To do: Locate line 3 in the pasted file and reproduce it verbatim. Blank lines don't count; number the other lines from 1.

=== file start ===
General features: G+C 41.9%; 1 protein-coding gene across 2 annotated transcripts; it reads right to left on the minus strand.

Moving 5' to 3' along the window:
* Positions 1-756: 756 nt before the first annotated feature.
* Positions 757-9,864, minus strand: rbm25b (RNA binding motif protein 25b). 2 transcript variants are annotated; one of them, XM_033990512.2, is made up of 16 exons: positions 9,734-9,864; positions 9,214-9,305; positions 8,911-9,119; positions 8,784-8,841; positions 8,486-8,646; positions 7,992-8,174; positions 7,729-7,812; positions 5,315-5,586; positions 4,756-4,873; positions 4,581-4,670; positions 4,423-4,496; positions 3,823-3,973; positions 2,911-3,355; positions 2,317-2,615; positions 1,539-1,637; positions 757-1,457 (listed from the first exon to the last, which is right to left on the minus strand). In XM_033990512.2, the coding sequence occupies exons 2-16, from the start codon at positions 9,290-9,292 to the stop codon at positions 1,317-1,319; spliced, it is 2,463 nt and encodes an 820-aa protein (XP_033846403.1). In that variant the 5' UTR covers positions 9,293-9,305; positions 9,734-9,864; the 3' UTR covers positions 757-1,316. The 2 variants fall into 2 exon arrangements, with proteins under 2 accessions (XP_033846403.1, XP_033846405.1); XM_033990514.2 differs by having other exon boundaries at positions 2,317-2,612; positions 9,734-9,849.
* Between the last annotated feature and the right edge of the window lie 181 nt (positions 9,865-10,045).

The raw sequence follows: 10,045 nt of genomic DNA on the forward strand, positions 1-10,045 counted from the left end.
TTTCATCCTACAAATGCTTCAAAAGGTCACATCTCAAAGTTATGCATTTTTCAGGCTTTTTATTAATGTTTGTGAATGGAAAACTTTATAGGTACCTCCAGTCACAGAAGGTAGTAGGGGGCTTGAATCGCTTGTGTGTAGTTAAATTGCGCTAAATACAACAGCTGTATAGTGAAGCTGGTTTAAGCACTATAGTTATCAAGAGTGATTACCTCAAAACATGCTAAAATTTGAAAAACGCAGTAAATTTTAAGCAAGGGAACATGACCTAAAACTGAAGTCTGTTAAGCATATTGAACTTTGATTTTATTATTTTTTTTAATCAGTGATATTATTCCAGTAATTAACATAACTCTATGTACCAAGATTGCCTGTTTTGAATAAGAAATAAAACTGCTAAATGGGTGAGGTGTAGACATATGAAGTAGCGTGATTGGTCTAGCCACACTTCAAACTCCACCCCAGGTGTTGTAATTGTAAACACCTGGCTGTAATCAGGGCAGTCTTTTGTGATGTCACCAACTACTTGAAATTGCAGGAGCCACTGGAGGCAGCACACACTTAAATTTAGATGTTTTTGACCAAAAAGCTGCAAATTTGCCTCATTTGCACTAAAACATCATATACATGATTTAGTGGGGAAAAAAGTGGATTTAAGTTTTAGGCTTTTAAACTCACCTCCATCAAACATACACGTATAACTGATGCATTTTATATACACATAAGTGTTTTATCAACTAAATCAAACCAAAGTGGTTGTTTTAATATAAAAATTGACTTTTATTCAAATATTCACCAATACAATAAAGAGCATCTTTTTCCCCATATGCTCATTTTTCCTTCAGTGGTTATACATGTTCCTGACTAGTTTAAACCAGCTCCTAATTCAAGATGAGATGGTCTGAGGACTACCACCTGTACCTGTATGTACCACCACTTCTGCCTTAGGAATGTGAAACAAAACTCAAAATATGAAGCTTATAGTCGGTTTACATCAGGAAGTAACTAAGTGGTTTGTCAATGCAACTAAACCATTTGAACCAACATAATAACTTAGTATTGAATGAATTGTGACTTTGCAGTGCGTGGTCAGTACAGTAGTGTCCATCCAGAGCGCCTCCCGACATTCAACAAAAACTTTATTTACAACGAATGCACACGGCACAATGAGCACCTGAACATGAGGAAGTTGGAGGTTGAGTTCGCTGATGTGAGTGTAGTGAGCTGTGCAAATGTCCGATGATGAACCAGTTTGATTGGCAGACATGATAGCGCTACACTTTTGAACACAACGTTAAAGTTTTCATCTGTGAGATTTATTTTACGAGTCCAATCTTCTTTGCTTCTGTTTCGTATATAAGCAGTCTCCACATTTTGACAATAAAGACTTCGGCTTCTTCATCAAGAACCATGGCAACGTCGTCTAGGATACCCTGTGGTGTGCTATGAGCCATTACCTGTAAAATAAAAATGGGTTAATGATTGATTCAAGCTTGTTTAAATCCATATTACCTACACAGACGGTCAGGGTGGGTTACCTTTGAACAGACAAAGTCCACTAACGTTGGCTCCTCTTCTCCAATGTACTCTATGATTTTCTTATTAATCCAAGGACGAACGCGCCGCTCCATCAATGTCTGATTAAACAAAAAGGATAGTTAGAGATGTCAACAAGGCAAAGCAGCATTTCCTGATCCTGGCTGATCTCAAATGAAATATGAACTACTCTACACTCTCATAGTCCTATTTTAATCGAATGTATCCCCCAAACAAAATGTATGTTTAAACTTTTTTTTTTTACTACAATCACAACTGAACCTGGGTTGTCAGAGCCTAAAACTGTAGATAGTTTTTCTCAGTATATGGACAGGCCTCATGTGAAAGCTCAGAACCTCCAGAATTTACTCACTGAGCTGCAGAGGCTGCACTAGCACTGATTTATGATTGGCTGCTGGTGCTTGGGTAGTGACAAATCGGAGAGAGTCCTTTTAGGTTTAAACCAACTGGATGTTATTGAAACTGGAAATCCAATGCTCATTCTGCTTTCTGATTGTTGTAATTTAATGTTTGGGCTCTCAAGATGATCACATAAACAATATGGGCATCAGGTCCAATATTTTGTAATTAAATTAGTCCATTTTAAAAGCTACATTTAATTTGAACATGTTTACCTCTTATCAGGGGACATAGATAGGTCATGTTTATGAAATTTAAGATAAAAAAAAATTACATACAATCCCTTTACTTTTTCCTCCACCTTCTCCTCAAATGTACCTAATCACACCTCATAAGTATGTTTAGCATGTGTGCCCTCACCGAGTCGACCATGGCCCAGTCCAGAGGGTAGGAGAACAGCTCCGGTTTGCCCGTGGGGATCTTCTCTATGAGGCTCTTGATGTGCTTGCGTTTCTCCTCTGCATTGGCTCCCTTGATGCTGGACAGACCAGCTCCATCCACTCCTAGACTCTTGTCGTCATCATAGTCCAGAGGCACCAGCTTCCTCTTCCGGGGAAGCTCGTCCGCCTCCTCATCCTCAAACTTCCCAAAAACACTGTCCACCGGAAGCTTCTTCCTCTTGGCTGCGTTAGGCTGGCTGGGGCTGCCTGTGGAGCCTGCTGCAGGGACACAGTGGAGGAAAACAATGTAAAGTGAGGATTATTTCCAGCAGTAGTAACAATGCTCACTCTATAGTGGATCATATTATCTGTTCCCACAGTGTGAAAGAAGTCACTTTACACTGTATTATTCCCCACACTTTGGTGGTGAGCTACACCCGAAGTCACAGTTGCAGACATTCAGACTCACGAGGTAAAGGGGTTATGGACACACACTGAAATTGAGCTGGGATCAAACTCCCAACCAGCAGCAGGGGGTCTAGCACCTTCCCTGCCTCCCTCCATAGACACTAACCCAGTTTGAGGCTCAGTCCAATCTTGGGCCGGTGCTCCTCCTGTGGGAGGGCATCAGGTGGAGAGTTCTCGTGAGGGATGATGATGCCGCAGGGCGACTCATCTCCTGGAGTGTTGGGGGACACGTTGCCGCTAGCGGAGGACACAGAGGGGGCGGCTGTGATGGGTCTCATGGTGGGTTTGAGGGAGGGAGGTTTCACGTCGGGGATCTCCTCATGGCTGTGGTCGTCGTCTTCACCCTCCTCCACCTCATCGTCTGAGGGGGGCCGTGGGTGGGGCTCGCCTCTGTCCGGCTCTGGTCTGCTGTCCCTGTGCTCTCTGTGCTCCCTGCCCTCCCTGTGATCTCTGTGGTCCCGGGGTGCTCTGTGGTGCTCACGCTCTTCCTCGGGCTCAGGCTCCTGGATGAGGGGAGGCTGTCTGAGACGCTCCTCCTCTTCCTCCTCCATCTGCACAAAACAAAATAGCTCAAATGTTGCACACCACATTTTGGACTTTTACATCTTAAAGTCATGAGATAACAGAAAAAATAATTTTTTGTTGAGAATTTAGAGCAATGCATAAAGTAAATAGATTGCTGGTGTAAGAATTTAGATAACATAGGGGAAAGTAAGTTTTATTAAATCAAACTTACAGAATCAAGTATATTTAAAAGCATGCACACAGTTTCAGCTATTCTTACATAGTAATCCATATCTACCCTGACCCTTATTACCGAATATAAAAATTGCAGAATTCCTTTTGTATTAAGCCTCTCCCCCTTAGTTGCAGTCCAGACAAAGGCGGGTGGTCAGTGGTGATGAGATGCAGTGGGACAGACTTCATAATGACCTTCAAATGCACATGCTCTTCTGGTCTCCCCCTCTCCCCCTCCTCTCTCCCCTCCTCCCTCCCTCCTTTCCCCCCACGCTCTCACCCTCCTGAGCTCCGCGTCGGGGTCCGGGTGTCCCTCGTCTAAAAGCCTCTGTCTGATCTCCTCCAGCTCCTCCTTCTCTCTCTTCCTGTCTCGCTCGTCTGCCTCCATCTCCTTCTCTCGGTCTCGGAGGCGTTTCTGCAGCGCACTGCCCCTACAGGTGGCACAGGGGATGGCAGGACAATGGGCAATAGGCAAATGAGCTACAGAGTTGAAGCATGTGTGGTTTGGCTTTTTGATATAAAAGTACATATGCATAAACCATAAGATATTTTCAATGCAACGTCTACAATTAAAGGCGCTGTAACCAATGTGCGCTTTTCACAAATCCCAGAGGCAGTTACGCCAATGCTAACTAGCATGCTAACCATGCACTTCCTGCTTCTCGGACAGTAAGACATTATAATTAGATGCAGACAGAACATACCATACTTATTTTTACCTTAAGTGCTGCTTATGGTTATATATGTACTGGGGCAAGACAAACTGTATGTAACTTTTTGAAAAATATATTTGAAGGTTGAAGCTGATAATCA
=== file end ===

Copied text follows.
* Positions 1-756: 756 nt before the first annotated feature.